Similar conclusions can be drawn from Tables 1 and 2, showing the influence of time, pH and carvacrol concentration on the inactivation of E. coli and L. monocytogenes in the studied range (0, 10 min, 1, 3, 5 h and 24 h; pH 4·0 and 7·0; 25, 50, 100 and 200 μl l−1 of carvacrol).
|25 μl l−1||50 μl l−1||100 μl l−1||200 μl l−1||25 μl l−1||50 μl l−1||100 μl l−1||200 μl l−1|
|pH 4·0||L. monocytogenes EGD-e||10 min||−0·19 ± 0·02||−0·29 ± 0·01||−0·50 ± 0·25||−1·72 ± 0·26||−0·53 ± 0·35||−0·85 ± 0·57||−2·20 ± 0·42||<−5·00|
|L. monocytogenes EGD-e ΔsigB||10 min||−0·35 ± 0·21||−1·39 ± 0·30||−2·04 ± 0·35||−3·25 ± 0·37||−0·67 ± 0·16||−2·25 ± 0·35||−3·10 ± 0·42||<−5·00|
|pH 7·0||L. monocytogenes EGD-e||10 min||−0·19 ± 0·01||−0·22 ± 0·04||−0·25 ± 0·04||−0·30 ± 0·04||−0·24 ± 0·02||−0·26 ± 0·09||−0·33 ± 0·07||−0·39 ± 0·09|
|1 h||−0·38 ± 0·17||−0·55 ± 0·06||−0·58 ± 0·03||−0·60 ± 0·08||−0·56 ± 0·16||−0·72 ± 0·04||−0·92 ± 0·11||−0·96 ± 0·19|
|3 h||−0·71 ± 0·03||−0·81 ± 0·03||−1·05 ± 0·07||−0·79 ± 0·25||−0·84 ± 0·05||−0·96 ± 0·05||−1·30 ± 0·11||−3·58 ± 0·75|
|5 h||−0·74 ± 0·05||−0·94 ± 0·03||−1·24 ± 0·08||−2·85 ± 0·62||−1·15 ± 0·18||−1·30 ± 0·16||−1·77 ± 0·61||4·39 ± 0·55|
|24 h||−0·87 ± 0·02||−1·07 ± 0·18||−2·44 ± 0·21||<−5·00||−1·26 ± 0·09||−1·34 ± 0·36||−3·09 ± 0·33||<−5·00|
|L. monocytogenes EGD-e ΔsigB||10 min||−0·12 ± 0·02||−0·14 ± 0·01||−0·14 ± 0·02||−0·16 ± 0·02||−0·13 ± 0·04||−0·14 ± 0·02||−0·16 ± 0·01||−0·17 ± 0·04|
|1 h||−0·32 ± 0·20||−0·39 ± 0·01||−0·39 ± 0·01||−0·52 ± 0·04||−0·62 ± 0·04||−0·68 ± 0·10||−0·68 ± 0·14||−0·69 ± 0·14|
|3 h||−0·52 ± 0·04||−0·56 ± 0·06||−0·71 ± 0·10||−0·84 ± 0·05||−0·68 ± 0·03||−−0·82 ± 0·08||−1·13 ± 0·04||−2·34 ± 0·20|
|5 h||−0·58 ± 0·04||−0·77 ± 0·04||−0·88 ± 0·11||−1·21 ± 0·30||−0·95 ± 0·07||−1·27 ± 0·07||−1·77 ± 0·64||−4·25 ± 0·35|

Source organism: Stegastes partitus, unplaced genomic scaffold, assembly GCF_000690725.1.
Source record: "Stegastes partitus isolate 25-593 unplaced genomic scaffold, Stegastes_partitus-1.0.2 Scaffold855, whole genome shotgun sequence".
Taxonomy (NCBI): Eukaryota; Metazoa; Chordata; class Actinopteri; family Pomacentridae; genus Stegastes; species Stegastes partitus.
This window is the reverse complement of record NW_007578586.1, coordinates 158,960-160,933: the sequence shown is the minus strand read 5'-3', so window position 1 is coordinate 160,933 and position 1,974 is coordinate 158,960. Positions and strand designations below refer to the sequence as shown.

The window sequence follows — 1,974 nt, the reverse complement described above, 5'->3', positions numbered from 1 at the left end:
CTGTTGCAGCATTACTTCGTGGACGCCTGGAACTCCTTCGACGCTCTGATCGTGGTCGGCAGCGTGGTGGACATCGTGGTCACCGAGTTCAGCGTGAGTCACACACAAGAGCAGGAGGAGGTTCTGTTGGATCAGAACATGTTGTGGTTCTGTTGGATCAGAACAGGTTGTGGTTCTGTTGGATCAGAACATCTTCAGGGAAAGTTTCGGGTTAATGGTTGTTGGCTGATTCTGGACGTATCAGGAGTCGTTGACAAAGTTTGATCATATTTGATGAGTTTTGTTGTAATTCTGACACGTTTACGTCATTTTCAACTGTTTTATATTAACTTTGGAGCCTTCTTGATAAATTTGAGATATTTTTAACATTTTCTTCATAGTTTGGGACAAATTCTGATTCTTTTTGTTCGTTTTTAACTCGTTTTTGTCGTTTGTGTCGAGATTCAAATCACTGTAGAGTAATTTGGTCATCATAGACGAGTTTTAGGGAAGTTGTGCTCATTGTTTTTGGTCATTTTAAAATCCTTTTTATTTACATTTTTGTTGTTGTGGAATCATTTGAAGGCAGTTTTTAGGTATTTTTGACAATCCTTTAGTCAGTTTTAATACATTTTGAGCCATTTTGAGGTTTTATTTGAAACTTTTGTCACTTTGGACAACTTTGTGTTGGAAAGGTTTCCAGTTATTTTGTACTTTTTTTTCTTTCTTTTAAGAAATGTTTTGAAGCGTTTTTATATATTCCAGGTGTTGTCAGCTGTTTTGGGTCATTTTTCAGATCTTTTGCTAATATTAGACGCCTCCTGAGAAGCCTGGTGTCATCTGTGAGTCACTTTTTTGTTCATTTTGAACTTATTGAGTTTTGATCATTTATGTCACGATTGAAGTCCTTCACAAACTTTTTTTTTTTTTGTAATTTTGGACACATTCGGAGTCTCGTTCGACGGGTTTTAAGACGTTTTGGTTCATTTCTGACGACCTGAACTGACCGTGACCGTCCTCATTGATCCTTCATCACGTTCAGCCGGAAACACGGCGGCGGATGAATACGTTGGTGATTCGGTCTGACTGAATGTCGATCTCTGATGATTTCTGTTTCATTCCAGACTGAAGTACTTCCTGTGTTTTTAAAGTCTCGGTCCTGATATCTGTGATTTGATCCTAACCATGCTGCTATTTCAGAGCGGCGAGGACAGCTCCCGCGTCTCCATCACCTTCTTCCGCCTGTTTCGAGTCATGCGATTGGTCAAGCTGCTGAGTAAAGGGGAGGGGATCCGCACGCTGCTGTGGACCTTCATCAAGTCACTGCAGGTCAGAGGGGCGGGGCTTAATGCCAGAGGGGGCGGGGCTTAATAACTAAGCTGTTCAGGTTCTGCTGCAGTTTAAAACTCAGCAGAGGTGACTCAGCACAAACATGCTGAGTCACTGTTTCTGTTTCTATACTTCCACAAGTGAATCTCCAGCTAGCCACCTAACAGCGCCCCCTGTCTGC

|24 h||−0·66 ± 0·06||−0·75 ± 0·07||−1·56 ± 0·65||<−5·00||−1·06 ± 0·18||−1·30 ± 0·47||−2·42 ± 0·23||<−5·00|
|25 μl l−1||50 μl l−1||100 μl l−1||200 μl l−1||25 μl l−1||50 μl l−1||100 μl l−1||200 μl l−1||25 μl l−1||50 μl l−1||100 μl l−1||200 μl l−1|
|pH 4·0||E. coli BJ4||10 min||−0·14 ± 0·03||−0·18 ± 0·01||−0·25 ± 0·02||−0·35 ± 0·18||−0·19 ± 0·02||−0·20 ± 0·03||−0·31 ± 0·03||−0·42 ± 0·23||−0·30 ± 0·07||−0·35 ± 0·07||−0·41 ± 0·03||−0·48 ± 0·30|
|1 h||−0·21 ± 0·02||−0·25 ± 0·01||−0·33 ± 0·05||−0·91 ± 0·41||−0·30 ± 0·08||−0·33 ± 0·09||−0·48 ± 0·10||−0·95 ± 0·60||−0·48 ± 0·05||−0·56 ± 0·14||−−0·70 ± 0·19||−1·55 ± 0·10|
|3 h||−0·59 ± 0·05||−0·68 ± 0·03||−0·78 ± 0·03||<−5·00||−0·65 ± 0·30||−0·77 ± 0·37||−0·80 ± 0·16||<−5·00||−0·82 ± 0·19||−1·01 ± 0·07||−1·08 ± 0·11||<−5·00|
|5 h||−0·77 ± 0·25||−1·16 ± 0·06||−1·43 ± 0·03||−0·77 ± 0·11||−1·25 ± 0·22||−1·64 ± 0·27||−1·00 ± 0·25||−1·63 ± 0·07||−2·68 ± 0·11|
|24 h||−0·79 ± 0·13||−1·59 ± 0·28||−3·74 ± 0·32||−0·92 ± 0·43||−3·60 ± 0·11||<−5·00||−1·09 ± 0·15||−3·84 ± 0·09||<−5·00|
|E. coli BJ4 ΔrpoS||10 min||−0·17 ± 0·02||−0·19 ± 0·04||−0·27 ± 0·03||−0·37 ± 0·18||−0·17 ± 0·03||−0·25 ± 0·04||−0·26 ± 0·04||−0·58 ± 0·11||−0·20 ± 0·07||−0·35 ± 0·14||−0·20 ± 0·26||−0·72 ± 0·17|
|1 h||−0·25 ± 0·02||−0·26 ± 0·42||−0·38 ± 0·03||−1·07 ± 0·47||−0·31 ± 0·11||−0·38 ± 0·11||−0·60 ± 0·21||−2·13 ± 0·24||−0·590 ± 24||−0·64 ± 0·23||−0·81 ± 0·28||−2·68 ± 0·16|
|3 h||−0·91 ± 0·31||−1·05 ± 0·06||−1·27 ± 0·38||<−5·00||−1·21 ± 0·08||−1·11 ± 0·41||−1·47 ± 0·31||<−5·00||−1·37 ± 0·02||−1·52 ± 0·33||−1·71 ± 0·41||<−5·00|